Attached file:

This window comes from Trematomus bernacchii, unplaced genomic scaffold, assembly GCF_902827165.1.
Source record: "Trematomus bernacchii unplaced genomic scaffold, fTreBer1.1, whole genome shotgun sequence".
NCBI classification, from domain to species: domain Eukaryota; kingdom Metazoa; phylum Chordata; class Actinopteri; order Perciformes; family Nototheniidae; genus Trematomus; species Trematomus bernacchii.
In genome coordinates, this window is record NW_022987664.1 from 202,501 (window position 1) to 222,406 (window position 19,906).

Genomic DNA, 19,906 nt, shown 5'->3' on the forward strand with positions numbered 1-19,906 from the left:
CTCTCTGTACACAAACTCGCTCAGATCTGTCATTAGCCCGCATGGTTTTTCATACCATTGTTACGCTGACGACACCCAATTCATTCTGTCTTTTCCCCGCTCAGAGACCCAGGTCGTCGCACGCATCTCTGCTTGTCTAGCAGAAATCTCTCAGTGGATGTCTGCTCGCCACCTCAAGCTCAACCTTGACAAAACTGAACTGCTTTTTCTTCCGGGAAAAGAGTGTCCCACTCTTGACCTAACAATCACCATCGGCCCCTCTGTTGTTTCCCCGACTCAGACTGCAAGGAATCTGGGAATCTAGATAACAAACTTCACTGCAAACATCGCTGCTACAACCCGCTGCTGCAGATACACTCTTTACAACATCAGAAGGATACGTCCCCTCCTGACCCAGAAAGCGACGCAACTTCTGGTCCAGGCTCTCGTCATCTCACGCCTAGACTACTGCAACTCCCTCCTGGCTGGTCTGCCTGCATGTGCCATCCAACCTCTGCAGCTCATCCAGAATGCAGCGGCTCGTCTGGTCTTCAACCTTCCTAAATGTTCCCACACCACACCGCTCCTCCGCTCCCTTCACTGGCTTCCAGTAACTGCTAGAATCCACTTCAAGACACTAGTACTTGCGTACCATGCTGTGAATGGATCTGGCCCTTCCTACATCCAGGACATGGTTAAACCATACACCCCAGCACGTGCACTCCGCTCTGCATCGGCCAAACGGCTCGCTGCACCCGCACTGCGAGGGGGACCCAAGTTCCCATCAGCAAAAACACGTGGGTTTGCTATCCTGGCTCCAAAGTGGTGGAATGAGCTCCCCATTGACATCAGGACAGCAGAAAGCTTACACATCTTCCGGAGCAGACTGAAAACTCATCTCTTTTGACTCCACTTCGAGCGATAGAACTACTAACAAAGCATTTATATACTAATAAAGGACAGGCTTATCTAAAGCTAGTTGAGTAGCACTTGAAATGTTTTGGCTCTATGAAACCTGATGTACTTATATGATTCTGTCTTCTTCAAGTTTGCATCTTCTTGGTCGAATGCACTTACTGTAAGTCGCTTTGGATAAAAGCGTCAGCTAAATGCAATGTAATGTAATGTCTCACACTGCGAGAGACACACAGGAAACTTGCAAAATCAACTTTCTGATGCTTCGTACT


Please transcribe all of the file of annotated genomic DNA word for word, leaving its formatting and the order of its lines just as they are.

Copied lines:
This window comes from Trematomus bernacchii, unplaced genomic scaffold, assembly GCF_902827165.1.
Source record: "Trematomus bernacchii unplaced genomic scaffold, fTreBer1.1, whole genome shotgun sequence".
NCBI classification, from domain to species: domain Eukaryota; kingdom Metazoa; phylum Chordata; class Actinopteri; order Perciformes; family Nototheniidae; genus Trematomus; species Trematomus bernacchii.
In genome coordinates, this window is record NW_022987664.1 from 202,501 (window position 1) to 222,406 (window position 19,906).

Genomic DNA, 19,906 nt, shown 5'->3' on the forward strand with positions numbered 1-19,906 from the left:
CTCTCTGTACACAAACTCGCTCAGATCTGTCATTAGCCCGCATGGTTTTTCATACCATTGTTACGCTGACGACACCCAATTCATTCTGTCTTTTCCCCGCTCAGAGACCCAGGTCGTCGCACGCATCTCTGCTTGTCTAGCAGAAATCTCTCAGTGGATGTCTGCTCGCCACCTCAAGCTCAACCTTGACAAAACTGAACTGCTTTTTCTTCCGGGAAAAGAGTGTCCCACTCTTGACCTAACAATCACCATCGGCCCCTCTGTTGTTTCCCCGACTCAGACTGCAAGGAATCTGGGAATCTAGATAACAAACTTCACTGCAAACATCGCTGCTACAACCCGCTGCTGCAGATACACTCTTTACAACATCAGAAGGATACGTCCCCTCCTGACCCAGAAAGCGACGCAACTTCTGGTCCAGGCTCTCGTCATCTCACGCCTAGACTACTGCAACTCCCTCCTGGCTGGTCTGCCTGCATGTGCCATCCAACCTCTGCAGCTCATCCAGAATGCAGCGGCTCGTCTGGTCTTCAACCTTCCTAAATGTTCCCACACCACACCGCTCCTCCGCTCCCTTCACTGGCTTCCAGTAACTGCTAGAATCCACTTCAAGACACTAGTACTTGCGTACCATGCTGTGAATGGATCTGGCCCTTCCTACATCCAGGACATGGTTAAACCATACACCCCAGCACGTGCACTCCGCTCTGCATCGGCCAAACGGCTCGCTGCACCCGCACTGCGAGGGGGACCCAAGTTCCCATCAGCAAAAACACGTGGGTTTGCTATCCTGGCTCCAAAGTGGTGGAATGAGCTCCCCATTGACATCAGGACAGCAGAAAGCTTACACATCTTCCGGAGCAGACTGAAAACTCATCTCTTTTGACTCCACTTCGAGCGATAGAACTACTAACAAAGCATTTATATACTAATAAAGGACAGGCTTATCTAAAGCTAGTTGAGTAGCACTTGAAATGTTTTGGCTCTATGAAACCTGATGTACTTATATGATTCTGTCTTCTTCAAGTTTGCATCTTCTTGGTCGAATGCACTTACTGTAAGTCGCTTTGGATAAAAGCGTCAGCTAAATGCAATGTAATGTAATGTCTCACACTGCGAGAGACACACAGGAAACTTGCAAAATCAACTTTCTGATGCTTCGTACT